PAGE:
Needless to say, I am a firm believer in this concept as well. So, there I was, just 36 hours after having undergone spinal surgery, making a decision and completing my registration. I committed myself to a goal – one which, in my current physical state and at this early stage of the recovery process, may seem completely absurd… but it is far from “impossible”.

I know this. I believe this. I intend to prove this.

Not for you, but for me. Not for the ones call me “crazy”, nor the ones who just can not seem to believe. I intend to prove this to myself – because I want to, because I feel the need to and, when I think about the future and envision the day when my chance finally comes, simply because I can!

I shared this goal with a friend of mine – a friend who loves a good comeback story just as much (if not more) than I! His response contained the most encouraging words ever bestowed upon me:

“In Muhammad Ali’s book “The Greatest: My Own Story”, Ali tells the story of when he returned home after he got his jaw broken and lost the Norton fight. Ali relates that every old friend he saw congratulated him on a great career, expressed sadness that it was over and that Ali would never be the champion again. Ali said that his jaw was wired shut and he could not talk but he kept telling himself “the comeback will be huge”. Later that year, 1973, he beat Norton in their rematch and, in 1974, he beat Frazier and, a year later, knocked out Foreman to regain the heavyweight championship of the world. The comeback will be huge!”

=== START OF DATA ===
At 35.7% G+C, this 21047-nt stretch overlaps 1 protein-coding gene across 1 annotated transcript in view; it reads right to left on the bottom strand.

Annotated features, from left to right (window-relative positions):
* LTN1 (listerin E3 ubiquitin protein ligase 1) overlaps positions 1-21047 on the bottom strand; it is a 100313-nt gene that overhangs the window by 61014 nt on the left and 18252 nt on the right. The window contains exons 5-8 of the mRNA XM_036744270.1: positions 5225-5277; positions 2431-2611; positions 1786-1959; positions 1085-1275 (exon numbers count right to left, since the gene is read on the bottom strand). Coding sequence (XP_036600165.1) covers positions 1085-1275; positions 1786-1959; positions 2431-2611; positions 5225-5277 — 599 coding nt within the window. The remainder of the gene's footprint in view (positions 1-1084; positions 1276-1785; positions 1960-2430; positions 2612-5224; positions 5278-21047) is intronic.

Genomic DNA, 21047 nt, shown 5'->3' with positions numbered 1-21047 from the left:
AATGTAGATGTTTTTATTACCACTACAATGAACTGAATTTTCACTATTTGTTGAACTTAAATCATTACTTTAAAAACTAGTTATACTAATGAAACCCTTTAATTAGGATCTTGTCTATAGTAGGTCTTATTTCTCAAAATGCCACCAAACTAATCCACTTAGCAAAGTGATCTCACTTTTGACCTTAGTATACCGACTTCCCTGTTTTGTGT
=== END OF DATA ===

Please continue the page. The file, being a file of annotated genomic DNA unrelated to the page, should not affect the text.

Joe Guilyard, August 4th, 2022.


“Emotional Magic!”

“Thoughts generate emotions, emotions influence the way we experience the world around us. How we handle our emotions
determines the lives we live.”

Nansia Movidi

Most people have no idea how to identify, let alone work with, their emotions.

Emotions are signals, kind of like the indicator lights on your car. You can use emotions that come up as tools and instruments that enable you to learn something about your body and your mind. To learn where something is scraping or scruffing, like sandpaper. The emotional signal is an indicator of an imbalance, pulling at you here.

Stop for a moment.



It always starts with WHY.

WHY do I feel this way about this? Or that? Or them? Or this whole situation?